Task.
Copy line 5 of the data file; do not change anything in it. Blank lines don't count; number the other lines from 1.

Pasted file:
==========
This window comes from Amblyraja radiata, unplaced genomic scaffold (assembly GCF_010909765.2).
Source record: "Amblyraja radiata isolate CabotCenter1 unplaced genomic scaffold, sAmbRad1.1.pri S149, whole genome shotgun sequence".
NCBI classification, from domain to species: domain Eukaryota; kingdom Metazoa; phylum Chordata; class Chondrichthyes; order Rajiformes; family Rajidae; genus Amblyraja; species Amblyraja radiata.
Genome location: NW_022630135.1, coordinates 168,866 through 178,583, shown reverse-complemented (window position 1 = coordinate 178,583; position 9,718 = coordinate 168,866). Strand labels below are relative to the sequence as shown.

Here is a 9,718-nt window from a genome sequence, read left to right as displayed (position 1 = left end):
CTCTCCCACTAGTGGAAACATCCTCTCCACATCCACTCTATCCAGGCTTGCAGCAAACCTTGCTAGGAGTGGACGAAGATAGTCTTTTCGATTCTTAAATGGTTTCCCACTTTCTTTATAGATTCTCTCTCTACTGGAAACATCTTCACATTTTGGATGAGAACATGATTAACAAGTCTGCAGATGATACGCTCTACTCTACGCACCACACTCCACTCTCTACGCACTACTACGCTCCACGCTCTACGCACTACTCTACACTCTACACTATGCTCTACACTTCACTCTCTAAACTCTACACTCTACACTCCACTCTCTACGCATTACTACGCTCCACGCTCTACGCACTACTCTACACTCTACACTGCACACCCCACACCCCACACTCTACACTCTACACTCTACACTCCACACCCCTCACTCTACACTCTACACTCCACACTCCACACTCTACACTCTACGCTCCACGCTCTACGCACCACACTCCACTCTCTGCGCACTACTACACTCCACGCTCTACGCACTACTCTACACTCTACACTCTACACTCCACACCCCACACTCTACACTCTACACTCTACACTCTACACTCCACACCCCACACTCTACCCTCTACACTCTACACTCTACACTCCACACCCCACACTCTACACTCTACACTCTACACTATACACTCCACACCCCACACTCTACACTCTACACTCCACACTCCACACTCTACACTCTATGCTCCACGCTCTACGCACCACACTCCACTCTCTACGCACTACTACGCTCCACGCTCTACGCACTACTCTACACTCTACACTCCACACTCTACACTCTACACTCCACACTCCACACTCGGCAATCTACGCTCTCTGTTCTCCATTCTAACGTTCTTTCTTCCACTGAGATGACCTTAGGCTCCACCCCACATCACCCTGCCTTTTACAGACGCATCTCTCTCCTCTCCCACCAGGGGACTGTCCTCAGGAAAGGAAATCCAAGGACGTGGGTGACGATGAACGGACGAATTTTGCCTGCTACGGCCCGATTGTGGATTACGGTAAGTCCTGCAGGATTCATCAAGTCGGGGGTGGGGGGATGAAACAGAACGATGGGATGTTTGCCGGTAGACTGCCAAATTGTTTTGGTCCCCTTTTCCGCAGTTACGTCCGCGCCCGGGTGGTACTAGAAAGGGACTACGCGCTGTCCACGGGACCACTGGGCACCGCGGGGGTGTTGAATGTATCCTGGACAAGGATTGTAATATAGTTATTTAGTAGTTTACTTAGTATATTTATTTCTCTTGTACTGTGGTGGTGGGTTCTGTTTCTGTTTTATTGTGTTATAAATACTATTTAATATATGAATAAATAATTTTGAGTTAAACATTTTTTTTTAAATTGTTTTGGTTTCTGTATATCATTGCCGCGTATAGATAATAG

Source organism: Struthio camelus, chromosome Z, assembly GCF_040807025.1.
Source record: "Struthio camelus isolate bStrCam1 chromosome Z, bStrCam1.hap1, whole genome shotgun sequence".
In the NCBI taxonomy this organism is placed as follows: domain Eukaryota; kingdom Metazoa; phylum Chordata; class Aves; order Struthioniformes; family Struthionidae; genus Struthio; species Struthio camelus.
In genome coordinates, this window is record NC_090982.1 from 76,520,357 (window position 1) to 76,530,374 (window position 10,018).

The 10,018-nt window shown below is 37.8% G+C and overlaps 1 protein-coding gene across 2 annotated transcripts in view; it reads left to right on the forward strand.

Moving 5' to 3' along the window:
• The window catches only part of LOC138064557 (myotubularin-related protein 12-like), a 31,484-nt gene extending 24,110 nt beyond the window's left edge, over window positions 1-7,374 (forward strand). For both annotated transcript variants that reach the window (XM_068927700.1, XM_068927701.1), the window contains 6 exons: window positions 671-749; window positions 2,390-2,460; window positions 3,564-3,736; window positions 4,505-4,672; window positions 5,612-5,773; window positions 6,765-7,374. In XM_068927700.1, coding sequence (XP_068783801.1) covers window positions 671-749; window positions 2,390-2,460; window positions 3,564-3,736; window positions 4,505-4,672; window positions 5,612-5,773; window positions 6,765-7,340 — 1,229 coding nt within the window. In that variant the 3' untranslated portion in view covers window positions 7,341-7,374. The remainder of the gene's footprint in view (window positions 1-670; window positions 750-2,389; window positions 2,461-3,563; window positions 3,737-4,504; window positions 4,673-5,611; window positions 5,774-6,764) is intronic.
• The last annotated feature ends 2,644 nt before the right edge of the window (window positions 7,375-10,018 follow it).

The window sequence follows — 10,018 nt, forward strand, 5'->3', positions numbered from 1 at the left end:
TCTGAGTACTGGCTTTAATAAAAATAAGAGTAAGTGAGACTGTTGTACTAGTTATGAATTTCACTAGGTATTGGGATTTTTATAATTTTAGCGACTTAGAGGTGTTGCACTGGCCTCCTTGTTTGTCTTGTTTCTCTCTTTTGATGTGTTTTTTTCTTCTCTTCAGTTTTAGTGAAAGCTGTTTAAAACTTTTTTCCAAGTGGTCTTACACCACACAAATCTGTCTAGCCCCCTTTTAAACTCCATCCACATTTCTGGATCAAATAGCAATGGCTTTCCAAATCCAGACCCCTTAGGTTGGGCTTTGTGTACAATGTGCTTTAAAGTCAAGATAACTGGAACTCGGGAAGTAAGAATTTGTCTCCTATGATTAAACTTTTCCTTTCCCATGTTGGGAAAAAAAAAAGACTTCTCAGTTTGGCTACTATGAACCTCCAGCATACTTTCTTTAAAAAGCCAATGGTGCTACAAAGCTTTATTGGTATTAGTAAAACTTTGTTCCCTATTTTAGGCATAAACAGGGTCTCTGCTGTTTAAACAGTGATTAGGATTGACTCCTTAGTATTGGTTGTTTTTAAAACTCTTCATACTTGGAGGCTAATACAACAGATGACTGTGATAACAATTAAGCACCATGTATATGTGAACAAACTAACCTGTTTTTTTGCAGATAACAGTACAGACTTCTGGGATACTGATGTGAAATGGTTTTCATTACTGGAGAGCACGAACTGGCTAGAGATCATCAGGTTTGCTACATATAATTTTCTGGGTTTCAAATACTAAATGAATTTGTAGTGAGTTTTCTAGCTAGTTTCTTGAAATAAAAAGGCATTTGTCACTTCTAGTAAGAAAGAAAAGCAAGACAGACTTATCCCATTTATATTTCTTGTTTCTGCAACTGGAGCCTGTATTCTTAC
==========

Here is a 9,718-nt window from a genome sequence, read left to right as displayed (position 1 = left end):